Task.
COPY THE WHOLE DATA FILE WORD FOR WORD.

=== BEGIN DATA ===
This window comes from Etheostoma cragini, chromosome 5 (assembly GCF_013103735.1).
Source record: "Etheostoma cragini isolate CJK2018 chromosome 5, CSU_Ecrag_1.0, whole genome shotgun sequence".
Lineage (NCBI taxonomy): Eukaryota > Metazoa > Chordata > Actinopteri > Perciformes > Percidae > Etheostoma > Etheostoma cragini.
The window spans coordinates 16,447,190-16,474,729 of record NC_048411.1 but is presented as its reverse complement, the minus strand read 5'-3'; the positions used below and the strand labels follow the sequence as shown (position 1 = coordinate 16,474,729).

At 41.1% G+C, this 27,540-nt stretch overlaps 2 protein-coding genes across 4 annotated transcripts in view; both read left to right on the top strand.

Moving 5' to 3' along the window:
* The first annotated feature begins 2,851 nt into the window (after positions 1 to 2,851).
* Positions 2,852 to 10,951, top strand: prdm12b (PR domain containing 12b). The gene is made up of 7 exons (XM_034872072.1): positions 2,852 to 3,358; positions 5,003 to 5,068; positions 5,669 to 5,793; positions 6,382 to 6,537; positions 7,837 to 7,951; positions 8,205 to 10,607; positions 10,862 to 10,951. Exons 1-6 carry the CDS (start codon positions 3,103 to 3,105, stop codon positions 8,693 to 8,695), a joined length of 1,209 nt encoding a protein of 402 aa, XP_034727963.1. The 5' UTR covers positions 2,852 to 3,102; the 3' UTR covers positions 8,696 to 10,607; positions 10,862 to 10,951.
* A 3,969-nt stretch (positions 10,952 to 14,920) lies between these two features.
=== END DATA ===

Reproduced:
This window comes from Etheostoma cragini, chromosome 5 (assembly GCF_013103735.1).
Source record: "Etheostoma cragini isolate CJK2018 chromosome 5, CSU_Ecrag_1.0, whole genome shotgun sequence".
Lineage (NCBI taxonomy): Eukaryota > Metazoa > Chordata > Actinopteri > Perciformes > Percidae > Etheostoma > Etheostoma cragini.
The window spans coordinates 16,447,190-16,474,729 of record NC_048411.1 but is presented as its reverse complement, the minus strand read 5'-3'; the positions used below and the strand labels follow the sequence as shown (position 1 = coordinate 16,474,729).

At 41.1% G+C, this 27,540-nt stretch overlaps 2 protein-coding genes across 4 annotated transcripts in view; both read left to right on the top strand.

Moving 5' to 3' along the window:
* The first annotated feature begins 2,851 nt into the window (after positions 1 to 2,851).
* Positions 2,852 to 10,951, top strand: prdm12b (PR domain containing 12b). The gene is made up of 7 exons (XM_034872072.1): positions 2,852 to 3,358; positions 5,003 to 5,068; positions 5,669 to 5,793; positions 6,382 to 6,537; positions 7,837 to 7,951; positions 8,205 to 10,607; positions 10,862 to 10,951. Exons 1-6 carry the CDS (start codon positions 3,103 to 3,105, stop codon positions 8,693 to 8,695), a joined length of 1,209 nt encoding a protein of 402 aa, XP_034727963.1. The 5' UTR covers positions 2,852 to 3,102; the 3' UTR covers positions 8,696 to 10,607; positions 10,862 to 10,951.
* A 3,969-nt stretch (positions 10,952 to 14,920) lies between these two features.